Many lawmakers are concerned with the long term cost of SunRail — up to $1.2 billion — as well as the fact that the owner of the rail line, CSX, wanted the state to completely indemnify it in the case of an accident.

"You could have a CSX conductor high on crack cause a horrible accident and the people of Florida would have to pick up the tab," said Republican Sen. Mike Bennett of Bradenton.

Florida's transportation secretary, Stephanie Kopelousos, said CSX is willing to renegotiate and has shown a willingness to pay up to $10 million in cases of "willful and wanton" negligence. But nothing is in writing, and it's unclear if that's enough to ease concerns in the Senate.

Miami Herald staff writer Amy Sherman and St. Petersburg Times staff writer Adam Smith contributed to this report. Marc Caputo can be reached at mcaputo@miami ­herald.com.

Plan to tap transit fund helps push Florida legislators toward special session on rail 11/23/09 [Last modified: Monday, November 23, 2009 11:37pm]
Photo reprints | Article reprints

© 2017 Tampa Bay Times

    

Join the discussion: Click to view comments, add yours

Loading...
  1. Meet the five finalists for St. Petersburg College president

    College

    ST. PETERSBURG — In the last month, five finalists for the job of St. Petersburg College president have taken campus tours and answered questions from students, faculty and staff.

    The Douglas L. Jamerson, Jr., Midtown Center of St. Petersburg College, opened in 2015, is considered a major accomplishment by outgoing SPC president William Law. [SOPHIA NAHLI  ALLISON  |   TIMES]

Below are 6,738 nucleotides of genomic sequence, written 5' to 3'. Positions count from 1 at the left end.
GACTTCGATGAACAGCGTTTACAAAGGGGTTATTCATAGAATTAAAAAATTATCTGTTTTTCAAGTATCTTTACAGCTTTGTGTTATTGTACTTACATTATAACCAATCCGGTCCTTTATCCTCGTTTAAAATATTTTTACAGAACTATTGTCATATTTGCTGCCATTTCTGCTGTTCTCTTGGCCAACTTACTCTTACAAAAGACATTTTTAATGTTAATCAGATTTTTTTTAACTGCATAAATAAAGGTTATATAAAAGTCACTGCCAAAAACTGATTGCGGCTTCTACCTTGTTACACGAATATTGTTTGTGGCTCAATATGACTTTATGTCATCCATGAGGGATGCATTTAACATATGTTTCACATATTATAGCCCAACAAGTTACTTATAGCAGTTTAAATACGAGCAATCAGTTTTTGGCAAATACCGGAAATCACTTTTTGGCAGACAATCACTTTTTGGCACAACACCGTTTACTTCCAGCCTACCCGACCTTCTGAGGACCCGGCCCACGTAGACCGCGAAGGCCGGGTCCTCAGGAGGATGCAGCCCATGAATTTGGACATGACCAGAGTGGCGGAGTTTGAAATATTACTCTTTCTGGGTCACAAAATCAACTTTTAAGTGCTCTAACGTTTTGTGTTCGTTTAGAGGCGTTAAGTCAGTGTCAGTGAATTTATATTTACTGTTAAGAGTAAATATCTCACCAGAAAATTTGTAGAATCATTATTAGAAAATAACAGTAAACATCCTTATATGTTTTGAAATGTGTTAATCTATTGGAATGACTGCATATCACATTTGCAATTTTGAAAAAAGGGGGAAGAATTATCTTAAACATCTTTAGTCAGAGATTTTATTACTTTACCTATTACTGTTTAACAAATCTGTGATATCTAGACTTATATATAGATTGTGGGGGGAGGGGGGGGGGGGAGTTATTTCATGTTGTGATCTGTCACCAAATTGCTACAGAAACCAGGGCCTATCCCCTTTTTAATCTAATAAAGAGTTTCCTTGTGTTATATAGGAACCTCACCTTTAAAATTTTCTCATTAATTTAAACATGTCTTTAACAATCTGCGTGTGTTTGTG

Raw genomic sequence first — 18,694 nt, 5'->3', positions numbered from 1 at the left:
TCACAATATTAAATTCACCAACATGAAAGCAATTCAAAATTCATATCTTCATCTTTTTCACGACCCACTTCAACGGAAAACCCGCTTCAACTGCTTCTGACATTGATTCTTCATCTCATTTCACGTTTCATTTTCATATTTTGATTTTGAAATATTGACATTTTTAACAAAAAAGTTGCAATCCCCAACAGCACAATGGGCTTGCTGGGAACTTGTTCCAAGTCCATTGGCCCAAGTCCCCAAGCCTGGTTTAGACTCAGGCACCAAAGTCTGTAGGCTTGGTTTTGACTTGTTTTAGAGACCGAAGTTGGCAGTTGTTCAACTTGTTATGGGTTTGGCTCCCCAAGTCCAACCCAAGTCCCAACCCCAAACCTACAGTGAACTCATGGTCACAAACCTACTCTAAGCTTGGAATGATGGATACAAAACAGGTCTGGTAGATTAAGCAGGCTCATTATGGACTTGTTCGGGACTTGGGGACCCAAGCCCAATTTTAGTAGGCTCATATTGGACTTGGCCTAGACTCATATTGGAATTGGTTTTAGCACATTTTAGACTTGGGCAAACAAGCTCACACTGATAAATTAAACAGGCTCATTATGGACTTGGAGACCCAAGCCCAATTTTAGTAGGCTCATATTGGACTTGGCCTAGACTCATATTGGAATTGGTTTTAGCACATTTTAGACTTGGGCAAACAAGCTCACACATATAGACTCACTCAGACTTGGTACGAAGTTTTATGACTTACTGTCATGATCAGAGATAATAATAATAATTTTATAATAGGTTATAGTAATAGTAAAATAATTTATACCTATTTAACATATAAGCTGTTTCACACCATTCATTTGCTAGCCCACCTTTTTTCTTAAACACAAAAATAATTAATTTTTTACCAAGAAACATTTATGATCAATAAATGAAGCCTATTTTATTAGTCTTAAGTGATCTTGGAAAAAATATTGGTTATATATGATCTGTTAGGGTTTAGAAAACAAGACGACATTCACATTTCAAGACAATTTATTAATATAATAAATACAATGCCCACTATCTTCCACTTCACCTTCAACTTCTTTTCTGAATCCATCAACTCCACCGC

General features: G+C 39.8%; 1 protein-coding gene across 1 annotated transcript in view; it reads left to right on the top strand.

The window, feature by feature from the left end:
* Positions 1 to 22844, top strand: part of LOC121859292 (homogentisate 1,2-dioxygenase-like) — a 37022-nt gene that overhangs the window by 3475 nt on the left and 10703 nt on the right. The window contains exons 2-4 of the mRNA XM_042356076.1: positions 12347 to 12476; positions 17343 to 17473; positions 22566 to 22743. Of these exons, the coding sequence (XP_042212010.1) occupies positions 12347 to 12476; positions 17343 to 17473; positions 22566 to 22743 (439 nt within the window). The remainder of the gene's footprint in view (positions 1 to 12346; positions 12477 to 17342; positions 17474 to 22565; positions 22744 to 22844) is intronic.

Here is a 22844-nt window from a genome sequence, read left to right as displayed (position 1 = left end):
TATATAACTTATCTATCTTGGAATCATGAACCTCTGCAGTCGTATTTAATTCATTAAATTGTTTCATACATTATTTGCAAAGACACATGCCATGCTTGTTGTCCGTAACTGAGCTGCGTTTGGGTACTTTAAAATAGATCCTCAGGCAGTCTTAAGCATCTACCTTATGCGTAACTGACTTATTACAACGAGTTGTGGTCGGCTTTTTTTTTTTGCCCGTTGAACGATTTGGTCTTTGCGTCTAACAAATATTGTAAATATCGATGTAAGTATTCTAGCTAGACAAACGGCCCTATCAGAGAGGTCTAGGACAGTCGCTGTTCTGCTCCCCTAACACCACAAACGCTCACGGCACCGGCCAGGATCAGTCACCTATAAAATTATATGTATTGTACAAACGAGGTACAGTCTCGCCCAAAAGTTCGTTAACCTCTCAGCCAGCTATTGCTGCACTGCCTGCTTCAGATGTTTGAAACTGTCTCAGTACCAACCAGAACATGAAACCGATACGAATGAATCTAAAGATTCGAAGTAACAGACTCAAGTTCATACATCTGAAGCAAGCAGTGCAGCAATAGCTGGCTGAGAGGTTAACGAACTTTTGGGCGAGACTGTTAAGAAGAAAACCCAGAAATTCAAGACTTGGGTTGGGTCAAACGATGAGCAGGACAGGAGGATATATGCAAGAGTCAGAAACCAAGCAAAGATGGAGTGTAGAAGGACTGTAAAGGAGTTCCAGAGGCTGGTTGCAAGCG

2. What you need to know for Tuesday, May 30

    News

    Catching you up on overnight happenings, and what you need to know today.

    Austin Mahone performs at the Y100's Jingle Ball 2016 last December in Sunrise. Read our interview with him this morning. [Getty Images for iHeart]
  3. Clarity coming this week on Florida Gators, Malik Zaire

    Blogs

    After months of speculation, we could finally get some clarity this week on the Florida Gators and graduate transfer quarterback Malik Zaire.

    SEC flags outside the hotel of last year's spring meetings in Destin. This year's meetings could have a huge impact on the Florida Gators' season.
  4. At low point two years ago, West Tampa legion post has new home, new hope

    Veterans

    WEST TAMPA — Norma Hernandez is home again, playing bingo with her family.

    John Gebo calls out the numbers during bingo night at the West Tampa Memorial American Legion Post 248. 

The post closed its old headquarters two years ago as numbers dwindled and now occupies a new building. [CHARLIE KAIJO   |   Times
  5. Hillsborough's stance on charter schools gets complicated as they take in more students

    K12

    TAMPA — School district leaders are talking tough as Gov. Rick Scott decides whether to sign a sweeping bill on education.

    Students enjoy lunch at a school run by Kid's Community College, a charter operation that has steadily added schools in the Riverview area since it arrived on the scene in 2005. The growth comes as charter schools become an integral part of the education landscape in Hillsborough County, even as school officials lament the impact of charter-friendly measures by the Legislature. [CHRIS URSO   |   Times]